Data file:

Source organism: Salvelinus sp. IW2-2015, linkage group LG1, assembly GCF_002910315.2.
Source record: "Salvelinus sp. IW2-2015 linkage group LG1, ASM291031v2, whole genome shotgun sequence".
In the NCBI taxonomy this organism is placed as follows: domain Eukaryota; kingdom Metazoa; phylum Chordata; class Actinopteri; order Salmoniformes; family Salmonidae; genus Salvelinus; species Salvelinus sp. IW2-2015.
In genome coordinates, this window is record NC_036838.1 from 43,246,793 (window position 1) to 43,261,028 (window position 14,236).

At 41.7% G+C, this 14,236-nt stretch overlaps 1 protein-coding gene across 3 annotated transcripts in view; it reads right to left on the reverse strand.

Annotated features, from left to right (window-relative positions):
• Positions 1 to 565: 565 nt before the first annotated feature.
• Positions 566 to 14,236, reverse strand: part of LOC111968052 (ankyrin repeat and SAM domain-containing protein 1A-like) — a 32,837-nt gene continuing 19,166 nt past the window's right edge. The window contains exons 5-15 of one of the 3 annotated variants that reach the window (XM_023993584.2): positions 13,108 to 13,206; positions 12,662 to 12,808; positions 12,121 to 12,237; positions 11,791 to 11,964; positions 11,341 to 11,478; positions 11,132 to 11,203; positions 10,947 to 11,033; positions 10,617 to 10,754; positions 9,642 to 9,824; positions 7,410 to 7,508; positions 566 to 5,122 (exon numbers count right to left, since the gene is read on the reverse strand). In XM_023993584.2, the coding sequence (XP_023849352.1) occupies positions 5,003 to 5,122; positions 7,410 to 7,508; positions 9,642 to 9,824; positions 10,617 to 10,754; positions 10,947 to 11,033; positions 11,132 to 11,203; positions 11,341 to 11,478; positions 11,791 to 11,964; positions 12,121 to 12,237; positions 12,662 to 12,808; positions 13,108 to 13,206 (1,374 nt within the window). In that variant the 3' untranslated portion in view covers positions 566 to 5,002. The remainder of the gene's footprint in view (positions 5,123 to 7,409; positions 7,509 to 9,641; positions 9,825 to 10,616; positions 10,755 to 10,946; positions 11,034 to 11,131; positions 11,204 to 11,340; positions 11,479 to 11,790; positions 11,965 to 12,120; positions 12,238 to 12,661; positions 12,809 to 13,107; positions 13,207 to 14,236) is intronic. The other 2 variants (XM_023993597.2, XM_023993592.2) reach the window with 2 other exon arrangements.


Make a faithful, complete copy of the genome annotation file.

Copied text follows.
Source organism: Salvelinus sp. IW2-2015, linkage group LG1, assembly GCF_002910315.2.
Source record: "Salvelinus sp. IW2-2015 linkage group LG1, ASM291031v2, whole genome shotgun sequence".
In the NCBI taxonomy this organism is placed as follows: domain Eukaryota; kingdom Metazoa; phylum Chordata; class Actinopteri; order Salmoniformes; family Salmonidae; genus Salvelinus; species Salvelinus sp. IW2-2015.
In genome coordinates, this window is record NC_036838.1 from 43,246,793 (window position 1) to 43,261,028 (window position 14,236).

At 41.7% G+C, this 14,236-nt stretch overlaps 1 protein-coding gene across 3 annotated transcripts in view; it reads right to left on the reverse strand.

Annotated features, from left to right (window-relative positions):
• Positions 1 to 565: 565 nt before the first annotated feature.
• Positions 566 to 14,236, reverse strand: part of LOC111968052 (ankyrin repeat and SAM domain-containing protein 1A-like) — a 32,837-nt gene continuing 19,166 nt past the window's right edge. The window contains exons 5-15 of one of the 3 annotated variants that reach the window (XM_023993584.2): positions 13,108 to 13,206; positions 12,662 to 12,808; positions 12,121 to 12,237; positions 11,791 to 11,964; positions 11,341 to 11,478; positions 11,132 to 11,203; positions 10,947 to 11,033; positions 10,617 to 10,754; positions 9,642 to 9,824; positions 7,410 to 7,508; positions 566 to 5,122 (exon numbers count right to left, since the gene is read on the reverse strand). In XM_023993584.2, the coding sequence (XP_023849352.1) occupies positions 5,003 to 5,122; positions 7,410 to 7,508; positions 9,642 to 9,824; positions 10,617 to 10,754; positions 10,947 to 11,033; positions 11,132 to 11,203; positions 11,341 to 11,478; positions 11,791 to 11,964; positions 12,121 to 12,237; positions 12,662 to 12,808; positions 13,108 to 13,206 (1,374 nt within the window). In that variant the 3' untranslated portion in view covers positions 566 to 5,002. The remainder of the gene's footprint in view (positions 5,123 to 7,409; positions 7,509 to 9,641; positions 9,825 to 10,616; positions 10,755 to 10,946; positions 11,034 to 11,131; positions 11,204 to 11,340; positions 11,479 to 11,790; positions 11,965 to 12,120; positions 12,238 to 12,661; positions 12,809 to 13,107; positions 13,207 to 14,236) is intronic. The other 2 variants (XM_023993597.2, XM_023993592.2) reach the window with 2 other exon arrangements.